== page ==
Everything from big budget science fiction films to very real ancient texts have primed us for any number of doomsday scenarios promising to bring an end to civilization as we know it. But none have gained more traction in recent years than the Mayan calendar end-of-days prophecy. To address these concerns, NASA has released a new video in which the agency seeks to debunk any fears of a cosmic catastrophe.
Featuring David Morrison, a senior scientist and astrobiologist at NASA's Ames Research Center, the video goes down a list of now well-known doomsday rumors associated with the end of the Mayan calendar on December 21, 2012. Some of the rumors Morrison addresses include the oft-mentioned rogue planet called Nibiru, or "Planet X," crashing into the Earth, a change in the Earth's rotation, death by giant black hole, a fatal meteor strike, super strong volcanoes and earthquakes, and a three-day blackout.
Earlier this month, NASA released another video that goes into greater detail regarding Mayan culture and the rumors, titled "Why the World Didn't End Yesterday," a clip that assumes the viewer is watching it on December 22, from a safe non-post-apocalyptic state of affairs. And while some may think NASA may be indulging a few crackpots, the fact is that the Mayan calendar prophecy is now a worldwide phenomenon. In Russia, China, and Europe, governments have been forced to come to grips with the fact that many people are taking the Mayan prophecy seriously.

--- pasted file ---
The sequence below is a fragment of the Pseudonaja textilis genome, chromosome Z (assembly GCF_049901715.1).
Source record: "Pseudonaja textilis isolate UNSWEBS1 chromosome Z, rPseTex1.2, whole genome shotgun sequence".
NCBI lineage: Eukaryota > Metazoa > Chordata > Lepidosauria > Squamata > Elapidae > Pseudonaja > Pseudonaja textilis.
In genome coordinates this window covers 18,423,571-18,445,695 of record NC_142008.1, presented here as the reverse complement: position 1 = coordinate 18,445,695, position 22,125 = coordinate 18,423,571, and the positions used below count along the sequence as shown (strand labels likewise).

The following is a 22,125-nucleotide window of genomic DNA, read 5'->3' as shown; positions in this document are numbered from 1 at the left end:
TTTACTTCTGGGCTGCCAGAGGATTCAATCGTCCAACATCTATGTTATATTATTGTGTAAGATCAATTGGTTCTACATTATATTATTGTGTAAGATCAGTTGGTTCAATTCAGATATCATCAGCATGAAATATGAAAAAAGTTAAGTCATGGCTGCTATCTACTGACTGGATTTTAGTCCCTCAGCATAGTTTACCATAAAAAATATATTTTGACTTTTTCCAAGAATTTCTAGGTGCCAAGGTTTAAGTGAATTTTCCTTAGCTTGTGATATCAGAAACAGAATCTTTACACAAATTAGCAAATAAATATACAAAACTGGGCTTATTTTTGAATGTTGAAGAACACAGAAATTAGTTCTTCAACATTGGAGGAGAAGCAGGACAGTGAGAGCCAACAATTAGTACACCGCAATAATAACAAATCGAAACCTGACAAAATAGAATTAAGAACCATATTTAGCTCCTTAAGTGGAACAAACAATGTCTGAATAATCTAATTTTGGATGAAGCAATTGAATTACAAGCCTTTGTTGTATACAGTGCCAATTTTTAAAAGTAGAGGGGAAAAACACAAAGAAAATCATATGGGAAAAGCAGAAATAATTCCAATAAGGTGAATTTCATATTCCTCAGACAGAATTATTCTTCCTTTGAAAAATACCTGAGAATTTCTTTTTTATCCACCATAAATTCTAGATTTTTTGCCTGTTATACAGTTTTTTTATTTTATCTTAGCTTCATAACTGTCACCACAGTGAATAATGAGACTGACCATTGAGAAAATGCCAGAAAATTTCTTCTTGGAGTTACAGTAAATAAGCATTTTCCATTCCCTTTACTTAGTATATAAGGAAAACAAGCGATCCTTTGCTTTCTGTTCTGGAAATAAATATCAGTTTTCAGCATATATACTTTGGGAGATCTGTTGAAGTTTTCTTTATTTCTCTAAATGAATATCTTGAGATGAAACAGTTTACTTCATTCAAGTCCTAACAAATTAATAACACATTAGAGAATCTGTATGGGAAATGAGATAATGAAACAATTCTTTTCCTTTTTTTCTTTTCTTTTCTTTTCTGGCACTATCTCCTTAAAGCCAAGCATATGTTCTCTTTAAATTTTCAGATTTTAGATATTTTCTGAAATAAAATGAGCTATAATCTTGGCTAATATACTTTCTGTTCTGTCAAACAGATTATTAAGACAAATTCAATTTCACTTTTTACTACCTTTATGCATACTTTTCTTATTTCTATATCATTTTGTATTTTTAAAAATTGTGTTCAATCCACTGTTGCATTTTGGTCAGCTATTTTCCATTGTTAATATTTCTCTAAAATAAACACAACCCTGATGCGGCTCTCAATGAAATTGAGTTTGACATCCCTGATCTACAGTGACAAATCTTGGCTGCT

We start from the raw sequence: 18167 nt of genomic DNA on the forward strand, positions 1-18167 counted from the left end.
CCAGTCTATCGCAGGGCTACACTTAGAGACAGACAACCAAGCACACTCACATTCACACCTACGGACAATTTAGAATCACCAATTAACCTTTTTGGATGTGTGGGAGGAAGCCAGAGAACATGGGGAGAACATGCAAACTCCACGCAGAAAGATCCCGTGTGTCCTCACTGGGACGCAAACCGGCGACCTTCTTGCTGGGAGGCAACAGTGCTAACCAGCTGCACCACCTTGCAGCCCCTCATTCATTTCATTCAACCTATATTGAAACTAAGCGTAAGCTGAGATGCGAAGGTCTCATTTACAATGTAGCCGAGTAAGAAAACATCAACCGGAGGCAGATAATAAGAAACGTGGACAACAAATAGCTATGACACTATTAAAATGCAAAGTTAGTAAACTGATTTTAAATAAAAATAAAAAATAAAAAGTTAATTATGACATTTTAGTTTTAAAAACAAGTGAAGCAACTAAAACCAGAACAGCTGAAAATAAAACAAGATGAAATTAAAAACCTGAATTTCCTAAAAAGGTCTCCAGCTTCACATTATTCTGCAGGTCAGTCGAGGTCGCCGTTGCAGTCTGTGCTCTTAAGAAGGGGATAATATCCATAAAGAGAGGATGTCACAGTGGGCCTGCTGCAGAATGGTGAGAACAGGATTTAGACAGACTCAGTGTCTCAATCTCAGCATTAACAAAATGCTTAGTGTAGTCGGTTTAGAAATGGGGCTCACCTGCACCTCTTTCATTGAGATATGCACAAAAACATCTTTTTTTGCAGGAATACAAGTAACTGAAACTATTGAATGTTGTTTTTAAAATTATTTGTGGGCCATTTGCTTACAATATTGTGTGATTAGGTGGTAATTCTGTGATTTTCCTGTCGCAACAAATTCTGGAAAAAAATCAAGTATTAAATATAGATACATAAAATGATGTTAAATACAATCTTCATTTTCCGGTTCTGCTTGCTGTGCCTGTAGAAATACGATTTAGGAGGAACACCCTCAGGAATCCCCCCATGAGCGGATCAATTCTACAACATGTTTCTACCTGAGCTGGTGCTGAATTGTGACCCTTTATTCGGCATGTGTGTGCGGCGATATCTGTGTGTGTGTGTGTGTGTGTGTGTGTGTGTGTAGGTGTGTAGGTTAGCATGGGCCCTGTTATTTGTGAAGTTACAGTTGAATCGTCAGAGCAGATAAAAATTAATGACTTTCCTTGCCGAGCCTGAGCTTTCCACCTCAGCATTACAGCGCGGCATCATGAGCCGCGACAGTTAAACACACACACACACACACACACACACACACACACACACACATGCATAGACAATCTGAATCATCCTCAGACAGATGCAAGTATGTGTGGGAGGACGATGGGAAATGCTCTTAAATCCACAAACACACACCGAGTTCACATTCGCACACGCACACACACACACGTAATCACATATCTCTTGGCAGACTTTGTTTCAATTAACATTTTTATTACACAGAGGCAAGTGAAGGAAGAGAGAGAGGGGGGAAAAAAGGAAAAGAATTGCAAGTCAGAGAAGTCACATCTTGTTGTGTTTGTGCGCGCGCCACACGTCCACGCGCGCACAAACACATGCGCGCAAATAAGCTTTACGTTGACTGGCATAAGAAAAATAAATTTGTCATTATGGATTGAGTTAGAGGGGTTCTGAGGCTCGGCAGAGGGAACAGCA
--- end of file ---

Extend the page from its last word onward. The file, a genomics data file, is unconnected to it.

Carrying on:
Fears associated with the doomsday rumors have even led some schools in the U.S. to cancel classes for the rest of the week. NASA has received so many phone calls and emails from concerned citizens that the agency has devoted an entire mini-site to the debunking the rumors.
Assuming you're still around to read this, you can check NASA's apocalypse debunking presentations in the videos below.